Lewis Hamilton took pole for the Italian Grand Prix with a qualifying lap at Monza for Mercedes that left the rest of the grid behind. Hamilton beat his Mercedes teammate Valtteri Bottas into second, with the McLaren of Carlos Sainz equalling his best qualifying place of third. Any fears that Mercedes may be impaired by the ban on using qualifying engine modes that came in to effect at Monza were dismissed as they completed another dominant performance, maintaining their unbeaten run over the single lap this season.
Ferrari, who had expected to struggle here, had their worst fears realised. Sebastian Vettel went out in Q1 in 17th and will be the first Ferrari driver to start outside the top 15 at Monza since Giancarlo Baghetti started in 16th in 1966. Charles Leclerc was in 13th, a combined result worse than their standing at Spa last week. It is the first time since 1984 that Ferrari have not had a car in the top 10 in the Italian GP qualifying. Sergio Perez was fourth for Racing Point and Max Verstappen in fifth for Red Bull.
So dominant were Mercedes that they were not even concerned by trying to desperately find a slipstream, which was the focus of every other team. They simply went out on their own out front each time and indeed did not even use one another for a tow, believing they were operating better in clean air. On their final hot runs in Q3 Hamilton had the advantage with a time of 1min 19.068sec, five-hundredths clear of Bottas. On their final outings they once more blasted off on their own. The pair were neck and neck until the final sector when once more Hamilton had the edge. Finishing with a 1:18.887, he was six-hundredths up on Bottas but the rest were in a different timezone: Sainz was eight-tenths back.
Hamilton has now extended his record of poles at Monza to seven and it is his sixth this season, and the 94th of his career. He has taken the last three in a row and converted the previous two in Spain and Belgium to dominant victories. Doing so again in Monza looks to be well within his grasp. Should he win, more records will fall to the world champion. He will surpass Michael Schumacher’s tally of five victories at the Italian Grand Prix, becoming the most successful driver at the race and a podium will put him past Schumacher’s record of eight at Monza.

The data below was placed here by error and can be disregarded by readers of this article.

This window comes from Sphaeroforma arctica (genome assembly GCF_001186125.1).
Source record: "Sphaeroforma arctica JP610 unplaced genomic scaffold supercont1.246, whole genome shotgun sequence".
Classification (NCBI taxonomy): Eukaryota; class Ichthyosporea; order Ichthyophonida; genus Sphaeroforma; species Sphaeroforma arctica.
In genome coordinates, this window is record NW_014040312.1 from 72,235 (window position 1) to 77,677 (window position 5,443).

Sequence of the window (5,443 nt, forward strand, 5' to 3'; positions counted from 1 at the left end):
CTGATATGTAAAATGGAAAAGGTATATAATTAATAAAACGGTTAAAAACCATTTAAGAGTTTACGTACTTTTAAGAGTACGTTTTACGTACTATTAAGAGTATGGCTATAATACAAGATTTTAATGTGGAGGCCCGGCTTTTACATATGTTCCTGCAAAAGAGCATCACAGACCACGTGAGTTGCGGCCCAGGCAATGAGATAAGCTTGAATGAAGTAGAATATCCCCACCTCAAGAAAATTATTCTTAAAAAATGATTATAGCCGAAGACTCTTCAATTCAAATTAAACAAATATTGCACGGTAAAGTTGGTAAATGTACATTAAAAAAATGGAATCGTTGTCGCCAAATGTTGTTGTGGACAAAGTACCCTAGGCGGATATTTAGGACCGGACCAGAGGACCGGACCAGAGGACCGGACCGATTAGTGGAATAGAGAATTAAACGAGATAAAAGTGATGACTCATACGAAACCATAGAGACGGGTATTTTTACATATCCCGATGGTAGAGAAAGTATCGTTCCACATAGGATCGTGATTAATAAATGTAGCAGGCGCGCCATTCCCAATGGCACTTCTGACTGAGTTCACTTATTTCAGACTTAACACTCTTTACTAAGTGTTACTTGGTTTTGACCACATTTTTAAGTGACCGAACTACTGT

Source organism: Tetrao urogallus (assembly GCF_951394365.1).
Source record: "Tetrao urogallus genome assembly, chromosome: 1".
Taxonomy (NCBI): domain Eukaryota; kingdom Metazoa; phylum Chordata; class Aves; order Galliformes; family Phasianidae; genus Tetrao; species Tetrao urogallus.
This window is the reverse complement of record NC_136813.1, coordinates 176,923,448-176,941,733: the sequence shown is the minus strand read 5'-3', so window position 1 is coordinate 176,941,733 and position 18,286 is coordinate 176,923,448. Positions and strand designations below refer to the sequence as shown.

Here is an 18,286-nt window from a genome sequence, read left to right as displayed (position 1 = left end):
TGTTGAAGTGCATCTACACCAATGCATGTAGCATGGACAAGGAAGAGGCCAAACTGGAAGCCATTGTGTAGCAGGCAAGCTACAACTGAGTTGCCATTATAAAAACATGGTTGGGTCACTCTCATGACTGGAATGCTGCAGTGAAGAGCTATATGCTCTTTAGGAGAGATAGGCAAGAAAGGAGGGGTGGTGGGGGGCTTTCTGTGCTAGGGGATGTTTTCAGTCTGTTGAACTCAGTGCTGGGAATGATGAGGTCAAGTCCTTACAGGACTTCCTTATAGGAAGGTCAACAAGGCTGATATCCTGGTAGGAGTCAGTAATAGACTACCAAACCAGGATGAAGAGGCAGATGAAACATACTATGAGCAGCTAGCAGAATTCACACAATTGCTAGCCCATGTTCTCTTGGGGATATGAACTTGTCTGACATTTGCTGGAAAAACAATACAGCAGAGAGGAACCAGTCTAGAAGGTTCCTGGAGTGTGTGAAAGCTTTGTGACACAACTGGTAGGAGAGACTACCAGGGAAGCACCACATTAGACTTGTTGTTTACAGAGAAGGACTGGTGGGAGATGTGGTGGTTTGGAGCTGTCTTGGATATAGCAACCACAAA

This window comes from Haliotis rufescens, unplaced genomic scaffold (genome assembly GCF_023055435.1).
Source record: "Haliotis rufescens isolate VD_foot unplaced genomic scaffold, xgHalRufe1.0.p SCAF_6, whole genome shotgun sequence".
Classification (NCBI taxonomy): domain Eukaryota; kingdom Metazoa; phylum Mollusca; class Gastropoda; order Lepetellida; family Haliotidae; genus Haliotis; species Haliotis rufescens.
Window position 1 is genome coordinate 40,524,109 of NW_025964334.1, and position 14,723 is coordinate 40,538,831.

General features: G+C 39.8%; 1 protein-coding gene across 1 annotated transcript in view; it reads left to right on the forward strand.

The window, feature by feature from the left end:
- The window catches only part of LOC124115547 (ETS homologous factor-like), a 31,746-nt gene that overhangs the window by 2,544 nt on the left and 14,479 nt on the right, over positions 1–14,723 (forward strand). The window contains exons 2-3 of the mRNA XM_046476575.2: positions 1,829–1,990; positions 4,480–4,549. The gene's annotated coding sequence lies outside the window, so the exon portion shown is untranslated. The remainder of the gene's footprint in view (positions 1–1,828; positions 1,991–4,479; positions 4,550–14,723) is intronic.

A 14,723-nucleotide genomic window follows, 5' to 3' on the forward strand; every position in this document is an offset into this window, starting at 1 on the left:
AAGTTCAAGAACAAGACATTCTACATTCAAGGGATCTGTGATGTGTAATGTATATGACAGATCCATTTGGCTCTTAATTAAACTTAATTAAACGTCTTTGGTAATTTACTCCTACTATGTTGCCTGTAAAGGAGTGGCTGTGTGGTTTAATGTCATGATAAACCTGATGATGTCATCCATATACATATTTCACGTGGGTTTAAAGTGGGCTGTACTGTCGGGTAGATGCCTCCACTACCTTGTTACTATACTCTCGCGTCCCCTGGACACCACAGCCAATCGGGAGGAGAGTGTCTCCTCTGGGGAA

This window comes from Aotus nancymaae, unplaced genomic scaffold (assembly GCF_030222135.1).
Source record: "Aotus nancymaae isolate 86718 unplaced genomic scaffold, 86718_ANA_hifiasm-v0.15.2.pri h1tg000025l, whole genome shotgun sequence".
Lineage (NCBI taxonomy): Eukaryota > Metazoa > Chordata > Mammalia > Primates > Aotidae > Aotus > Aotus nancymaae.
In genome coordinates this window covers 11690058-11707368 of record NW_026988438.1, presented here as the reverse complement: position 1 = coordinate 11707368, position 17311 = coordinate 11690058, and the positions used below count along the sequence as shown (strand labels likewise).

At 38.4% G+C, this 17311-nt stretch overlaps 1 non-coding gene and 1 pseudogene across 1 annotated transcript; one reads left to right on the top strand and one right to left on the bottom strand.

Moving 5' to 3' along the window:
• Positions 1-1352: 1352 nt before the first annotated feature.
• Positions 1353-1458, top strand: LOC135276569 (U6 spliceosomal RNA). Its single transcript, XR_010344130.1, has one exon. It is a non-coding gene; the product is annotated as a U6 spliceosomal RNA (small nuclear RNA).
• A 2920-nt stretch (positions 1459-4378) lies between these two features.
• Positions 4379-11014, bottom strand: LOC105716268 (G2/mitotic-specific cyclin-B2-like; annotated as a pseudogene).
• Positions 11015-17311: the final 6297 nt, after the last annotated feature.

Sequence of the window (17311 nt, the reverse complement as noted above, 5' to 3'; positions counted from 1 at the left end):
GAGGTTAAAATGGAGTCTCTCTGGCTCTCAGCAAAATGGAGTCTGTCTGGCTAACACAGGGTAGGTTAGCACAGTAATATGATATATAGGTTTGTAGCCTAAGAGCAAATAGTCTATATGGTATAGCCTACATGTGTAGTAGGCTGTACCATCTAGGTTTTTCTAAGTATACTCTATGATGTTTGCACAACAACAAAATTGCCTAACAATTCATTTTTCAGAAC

This was an ominous demonstration of how superior Mercedes’ car is this season and just how much they may yet have to come in the race. This weekend is the first meeting where the teams have been banned from using qualifying modes for their engine. Hamilton has referred to the ability of Mercedes to turn their engine up for extra power during qualifying as “party mode”, although all teams use enhanced engine modes on Saturday afternoons. However, with the engines now regulated to run in the same mode in qualifying and the race, Mercedes still retained the advantage in qualifying they have displayed all year.
Mercedes have taken pole at all eight meetings this season and achieved a front-row lockout in all but one. It is estimated the team’s ability to turn up its engine gives it as much as a 28-horsepower advantage over nearest rivals Honda and Renault. However the team were not perturbed by the regulation change, insisting that having not pushed their engine during qualifying they will be able to run with more during the race itself – potentially extending what is already a major advantage.
For Ferrari just scoring points may be accepted, by a team who are struggling like never before at Monza. They have suffered retirements here before but outside DNFs, since 1950, when the championship began, they have always had at least one car finish in the top 10 in the Italian GP.
Ferrari have struggled with their engine’s power since the FIA clarified fuel-flow regulations at the end of last season. After a difficult weekend at the last round in Spa, where they finished 13th and 14th, their fears of suffering once more on the similarly power-dependent Monza were realised. Way down from the leaders in practice and struggling with a car they declared was difficult to drive, Leclerc and Vettel had a torrid afternoon and a long race lies ahead. The team principal, Mattia Binotto, warned this weekend that it may take years for Ferrari to come back fully and that the team knew the task that lay ahead. However, having their shortcomings so starkly illustrated at their home track will have been a painful experience.
Lando Norris was sixth for McLaren, with Daniel Ricciardo in seventh for Renault. Lance Stroll was eighth for Racing Point, Alex Albon ninth for Red Bull and Pierre Gasly 10th for AlphaTauri.
Daniil Kvyat was in 11th for AlphaTauri, in front of the Renault of Esteban Ocon. Kimi Räikkönen was 14th for Alfa Romeo and Kevin Magnussen in 15th for Haas.
Romain Grosjean was in 16th for Haas, Antonio Giovinazzi 18th for Alfa Romeo and George Russell and Nicholas Latifi in 19th and 20th for Williams.